Everyone loves a good celebration. The fanfare, food, high-fives and hugs, feeling appreciated, kind words, smiling, reflecting…all are side effects of a good party. And I LOVE a good party.
Here’s the deal, you can’t celebrate what you don’t know! If you don’t know it’s someone’s birthday, you can’t wish them “Happy Birthday!” In order to celebrate small victories with your faculty, department, or team, you have to know your people and the “pulse” of the building like you do your bestie’s birthday and favorite snack. You have to talk to them, be in touch, know what kind of learning is taking place, and what goals have been set. Here’s the thing, something you may not consider to be a “big deal” or celebration worthy might be HUGE to the other person.
Teachers, by nature, are typically a humble group. They rock. They work hard. They deserve more recognition than they receive, which is an understatement. The thing is, the best teachers won’t take their precious time to tell you why they are the “Lady Gaga of Teaching” (credit goes to some kid in @thenerdyteacher’s class for that euphemism) because that’s not why they teach. They teach because it’s about the kids.
So, how can you start celebrating the small victories in your division, school, or PLN?
First and foremost, you have to take the time to get to know your people! What do they like? What are their strengths/weaknesses? There is no way you can do this by pretending to care. You really do have to care about them and their professional growth. If your excuse includes: who has time? I have a horrible memory! How am I ever to remember all those insignificant details?! Figure out a way to deal with it. Use your phone for reminders, have a document dedicated to each of your staff members, keep a little black book. It really doesn’t matter what system you put in place as long as it works for you.
What are some simple ways that you can celebrate even the smallest of victories?
- High fives. Lots of high fives.
- Spread positive rumors. Speak your appreciation for your school family out loud. Find the good in all of them. Then make a point to tell them how you feel. I also find it equally as flattering to tell others about their awesomeness. The idea is to spread “positive rumors” about your folks. If I want want someone to know I appreciate them, I tell them. But I also tell their colleagues. Think about applying the concept of “spreading rumors” to your teammates.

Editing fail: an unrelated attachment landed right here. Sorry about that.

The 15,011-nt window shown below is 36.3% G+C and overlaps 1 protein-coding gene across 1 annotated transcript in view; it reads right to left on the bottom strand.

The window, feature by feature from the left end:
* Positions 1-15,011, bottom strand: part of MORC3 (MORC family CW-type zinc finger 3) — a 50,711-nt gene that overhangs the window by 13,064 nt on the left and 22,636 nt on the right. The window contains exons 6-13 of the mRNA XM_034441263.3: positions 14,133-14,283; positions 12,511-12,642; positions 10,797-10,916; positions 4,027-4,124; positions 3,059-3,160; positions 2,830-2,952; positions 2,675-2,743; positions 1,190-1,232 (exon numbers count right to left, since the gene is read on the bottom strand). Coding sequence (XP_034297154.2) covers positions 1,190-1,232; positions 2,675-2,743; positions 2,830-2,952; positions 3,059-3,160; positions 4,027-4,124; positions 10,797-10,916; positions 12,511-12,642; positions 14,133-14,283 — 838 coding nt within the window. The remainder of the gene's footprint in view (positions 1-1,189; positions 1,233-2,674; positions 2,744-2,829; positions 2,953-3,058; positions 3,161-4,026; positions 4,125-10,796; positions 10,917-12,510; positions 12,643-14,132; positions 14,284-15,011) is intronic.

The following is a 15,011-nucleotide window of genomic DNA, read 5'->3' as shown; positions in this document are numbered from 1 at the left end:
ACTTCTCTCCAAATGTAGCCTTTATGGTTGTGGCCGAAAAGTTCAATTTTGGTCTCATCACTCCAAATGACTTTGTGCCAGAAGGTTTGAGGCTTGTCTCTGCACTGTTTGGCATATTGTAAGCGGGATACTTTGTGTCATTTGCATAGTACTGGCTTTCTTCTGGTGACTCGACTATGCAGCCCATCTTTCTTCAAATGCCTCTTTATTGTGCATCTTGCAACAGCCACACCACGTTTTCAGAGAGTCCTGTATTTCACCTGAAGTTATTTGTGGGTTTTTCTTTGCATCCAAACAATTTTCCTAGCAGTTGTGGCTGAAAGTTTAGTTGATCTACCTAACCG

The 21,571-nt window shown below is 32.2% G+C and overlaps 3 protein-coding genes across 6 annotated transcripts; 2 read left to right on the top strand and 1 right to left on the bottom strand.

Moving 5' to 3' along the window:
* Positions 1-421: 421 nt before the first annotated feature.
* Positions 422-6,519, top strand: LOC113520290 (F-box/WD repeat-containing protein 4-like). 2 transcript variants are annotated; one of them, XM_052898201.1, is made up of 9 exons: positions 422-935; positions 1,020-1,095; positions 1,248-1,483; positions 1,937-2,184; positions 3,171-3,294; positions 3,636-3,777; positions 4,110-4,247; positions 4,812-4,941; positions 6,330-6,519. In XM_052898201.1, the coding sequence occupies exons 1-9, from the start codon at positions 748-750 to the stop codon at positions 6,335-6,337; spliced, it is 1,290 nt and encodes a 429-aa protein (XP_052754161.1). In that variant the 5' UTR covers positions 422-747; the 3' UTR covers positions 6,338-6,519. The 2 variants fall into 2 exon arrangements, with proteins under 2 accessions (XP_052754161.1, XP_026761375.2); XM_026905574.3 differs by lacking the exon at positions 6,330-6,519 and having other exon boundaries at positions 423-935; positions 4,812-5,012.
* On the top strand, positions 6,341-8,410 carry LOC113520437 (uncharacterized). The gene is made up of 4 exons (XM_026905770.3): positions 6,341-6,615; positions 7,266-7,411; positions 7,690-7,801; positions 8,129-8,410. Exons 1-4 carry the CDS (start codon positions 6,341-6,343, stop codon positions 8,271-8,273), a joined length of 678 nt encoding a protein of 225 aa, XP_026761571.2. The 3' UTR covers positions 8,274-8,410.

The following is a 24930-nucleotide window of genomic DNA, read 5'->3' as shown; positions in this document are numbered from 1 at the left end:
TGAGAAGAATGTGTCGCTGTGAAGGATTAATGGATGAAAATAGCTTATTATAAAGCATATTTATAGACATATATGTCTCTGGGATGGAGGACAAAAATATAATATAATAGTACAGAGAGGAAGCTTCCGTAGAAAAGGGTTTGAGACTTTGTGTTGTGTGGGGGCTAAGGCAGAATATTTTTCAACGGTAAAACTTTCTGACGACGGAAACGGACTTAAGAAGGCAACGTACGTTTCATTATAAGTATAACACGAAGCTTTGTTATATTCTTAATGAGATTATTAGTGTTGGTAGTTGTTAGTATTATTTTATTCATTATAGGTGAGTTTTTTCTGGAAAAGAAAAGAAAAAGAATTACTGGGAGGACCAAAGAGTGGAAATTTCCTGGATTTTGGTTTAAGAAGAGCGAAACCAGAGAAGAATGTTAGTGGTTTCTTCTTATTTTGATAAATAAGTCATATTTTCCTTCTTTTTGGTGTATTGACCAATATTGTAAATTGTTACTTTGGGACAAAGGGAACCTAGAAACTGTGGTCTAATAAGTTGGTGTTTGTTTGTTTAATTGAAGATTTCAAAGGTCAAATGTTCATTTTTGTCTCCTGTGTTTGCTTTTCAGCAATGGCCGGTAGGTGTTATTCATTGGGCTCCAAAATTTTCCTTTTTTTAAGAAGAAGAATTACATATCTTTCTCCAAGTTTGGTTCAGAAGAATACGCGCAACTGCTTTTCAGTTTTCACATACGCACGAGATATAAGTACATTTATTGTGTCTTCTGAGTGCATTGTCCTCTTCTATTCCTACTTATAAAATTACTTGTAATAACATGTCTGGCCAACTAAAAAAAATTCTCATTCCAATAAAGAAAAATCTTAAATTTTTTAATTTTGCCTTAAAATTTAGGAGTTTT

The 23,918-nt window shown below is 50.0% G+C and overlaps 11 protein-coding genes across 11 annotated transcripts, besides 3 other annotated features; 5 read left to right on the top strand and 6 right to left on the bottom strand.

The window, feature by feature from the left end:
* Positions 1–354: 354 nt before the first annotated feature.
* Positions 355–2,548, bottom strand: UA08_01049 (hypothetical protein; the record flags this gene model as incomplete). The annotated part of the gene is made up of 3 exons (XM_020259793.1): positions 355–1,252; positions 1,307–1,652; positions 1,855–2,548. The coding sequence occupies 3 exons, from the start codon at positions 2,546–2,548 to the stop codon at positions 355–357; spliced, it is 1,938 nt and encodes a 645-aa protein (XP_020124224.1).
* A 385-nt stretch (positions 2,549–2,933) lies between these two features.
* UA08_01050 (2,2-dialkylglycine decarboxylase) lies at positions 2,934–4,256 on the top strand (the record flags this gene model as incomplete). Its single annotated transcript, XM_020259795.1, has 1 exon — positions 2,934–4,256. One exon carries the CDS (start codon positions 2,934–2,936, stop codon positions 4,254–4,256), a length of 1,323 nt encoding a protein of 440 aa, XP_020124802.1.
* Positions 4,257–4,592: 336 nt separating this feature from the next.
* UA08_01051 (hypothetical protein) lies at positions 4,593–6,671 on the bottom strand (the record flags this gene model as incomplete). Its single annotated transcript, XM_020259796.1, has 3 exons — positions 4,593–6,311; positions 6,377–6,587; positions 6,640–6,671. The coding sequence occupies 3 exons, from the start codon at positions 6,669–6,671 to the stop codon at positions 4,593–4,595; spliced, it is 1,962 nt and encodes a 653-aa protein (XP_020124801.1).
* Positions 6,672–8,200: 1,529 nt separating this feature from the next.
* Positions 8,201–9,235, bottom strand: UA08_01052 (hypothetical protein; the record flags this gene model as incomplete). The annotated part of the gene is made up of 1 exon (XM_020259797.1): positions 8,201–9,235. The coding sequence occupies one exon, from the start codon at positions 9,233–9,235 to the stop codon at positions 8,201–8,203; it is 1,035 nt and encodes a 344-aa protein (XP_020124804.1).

- Use a survey to find out about favorite snacks/treats and use it to your advantage! Did Ms. Wilson’s class do a fantastic job at the regional band competition? Tell her with chocolate. And a real coke. For under $2, you have just shown your appreciation. And given chocolate to Ms. Wilson.
- Surprise them with a serenade from the music/arts department– singing chorus students, fiddle players, the drum line, whoever…! Have the culinary arts department make them the biggest cookie in the batch. Think about using the resources you have available in the building to make the teachers’ small victory celebration a fun one.
- Scratchers. I love one dollar lottery scratchers. I hate that the lottery money in Virginia isn’t going into education as originally designed but I love to get one in birthday cards or Christmas stockings. Last winter break, I gave each member of my team a card with lottery tickets and told them if they won the “top prize” the only deal was they couldn’t leave me. Good news! They didn’t leave me! Plus, I spent $9.25 for four cards from the dollar tree and four lottery tickets. I also made sure to hand write each of them a note of appreciation.
Here’s the most important part…..in order to celebrate small victories you also have to hold yourself and your school family accountable for what you consider to be non-negotiables.
If you are able to celebrate even the smallest victories, while holding the school “fam” to high standards- CONGRATS, you are a morale boosting rockstar!
What ways do you boost morale in your work family? Don’t keep it to yourself, share!